MIFF 2020: Hong Kong Moments (2020)

Director: Bing Zhou

Considering how many movies I have watched from this city over the years I have somewhat of a vested interested in the current issues there. I sort of know people who live there now or just like annoying them on the internet and was following the whole thing via twitter and social media via multiple accounts right up to the point people started being set on fire. Given the bushfire situation in Australia at the time, it was just all too much for me and I had to stop following everything from that city apart from the regular media.

It is hard to get a sense of what was actually going on during the protests just following the activist accounts as they tended to amplify and focus on every little thing and it was just too close to everything. Any other opinion was blocked out and shouted down online until it seemed like only one side was the correct one.

Seeing how events you are directly involved in contribute to history is almost impossible as you are right there and can’t see the perspective. Given the long colonial history of Hong Kong and the British East India Company in China these are issues that are hundreds of years old already.

This documentary is different in that there is no narrator or anyone connecting the different people’s stories together. There are seven different people’s experiences shown from taxi driving uncles, teahouse owner aunties, a PTU officer, a front line protestor, councillors on the government and pro-democracy side and an EMT who attended the protests for several months.

From what the director said they had seven different teams following the people over the same time period. There were professionals doing the drone shots and they made an official application to be accredited as media and where open and honest as to what the footage would be used for.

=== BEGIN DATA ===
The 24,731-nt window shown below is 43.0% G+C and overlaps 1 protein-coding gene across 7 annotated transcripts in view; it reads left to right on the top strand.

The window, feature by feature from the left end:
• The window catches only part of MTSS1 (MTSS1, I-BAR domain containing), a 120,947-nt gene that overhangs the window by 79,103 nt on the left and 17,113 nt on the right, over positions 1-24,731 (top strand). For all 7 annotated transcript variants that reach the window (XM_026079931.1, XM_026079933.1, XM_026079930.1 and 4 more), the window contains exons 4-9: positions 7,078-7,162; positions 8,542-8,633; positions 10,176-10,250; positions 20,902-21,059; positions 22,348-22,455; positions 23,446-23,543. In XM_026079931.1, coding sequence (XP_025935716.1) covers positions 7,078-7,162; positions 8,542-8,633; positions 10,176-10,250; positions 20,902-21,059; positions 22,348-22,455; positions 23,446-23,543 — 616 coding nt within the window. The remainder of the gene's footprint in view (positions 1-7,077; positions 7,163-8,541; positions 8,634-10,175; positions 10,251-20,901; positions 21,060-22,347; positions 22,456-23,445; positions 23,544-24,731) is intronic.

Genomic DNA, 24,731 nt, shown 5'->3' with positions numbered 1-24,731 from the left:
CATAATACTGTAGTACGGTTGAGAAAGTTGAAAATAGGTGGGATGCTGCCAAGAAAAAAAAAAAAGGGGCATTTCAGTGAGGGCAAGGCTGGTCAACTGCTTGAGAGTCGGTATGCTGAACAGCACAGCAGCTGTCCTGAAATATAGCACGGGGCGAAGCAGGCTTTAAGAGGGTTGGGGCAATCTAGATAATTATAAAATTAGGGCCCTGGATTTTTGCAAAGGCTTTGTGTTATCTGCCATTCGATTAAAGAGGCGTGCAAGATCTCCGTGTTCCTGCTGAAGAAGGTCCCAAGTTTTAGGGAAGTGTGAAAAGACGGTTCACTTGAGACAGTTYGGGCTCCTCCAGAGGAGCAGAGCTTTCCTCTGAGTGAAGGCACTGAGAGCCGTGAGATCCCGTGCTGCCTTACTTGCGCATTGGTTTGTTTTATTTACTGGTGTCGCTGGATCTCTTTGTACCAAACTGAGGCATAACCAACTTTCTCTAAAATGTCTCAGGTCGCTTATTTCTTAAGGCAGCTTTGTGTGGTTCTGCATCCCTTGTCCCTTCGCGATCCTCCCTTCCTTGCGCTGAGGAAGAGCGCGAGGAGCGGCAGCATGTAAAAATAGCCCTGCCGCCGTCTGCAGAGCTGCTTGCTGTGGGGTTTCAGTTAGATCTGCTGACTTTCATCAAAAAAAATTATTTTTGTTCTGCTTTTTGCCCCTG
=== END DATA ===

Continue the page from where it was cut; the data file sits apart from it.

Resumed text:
The camera operator at the front line protests was an Australian and had the full protective gear including a bullet proof vest.

Something that really stood out was them having a police officer’s viewpoint and they said it took at least a month to get approval to film with them. The police officer said he does not mind being trashed online, but has trouble with his family going through the same thing. He admits he is the same age as a lot of the protestors.

Even the hard line frontline protestor admitted that the government had been playing the protestors and police off each other to gain the favour of the public to their own ends. “If I had a gun I would not want to shoot a cop”.

With the insane partisan politics of how things are discussed online or in the Murdoch mainstream media these days, it was refreshing to see the actual people behind the viewpoints and you can’t just outright dismiss their opinions if you know why they hold them and how they came about them.

This documentary will be a subject of study in politics and social studies classes for many years to come and will hopefully get a wider audience online even if a lot of people behind the Chinese firewall will not get to see it.

Trailer

 

Q&A at DOK.fest Munich 2020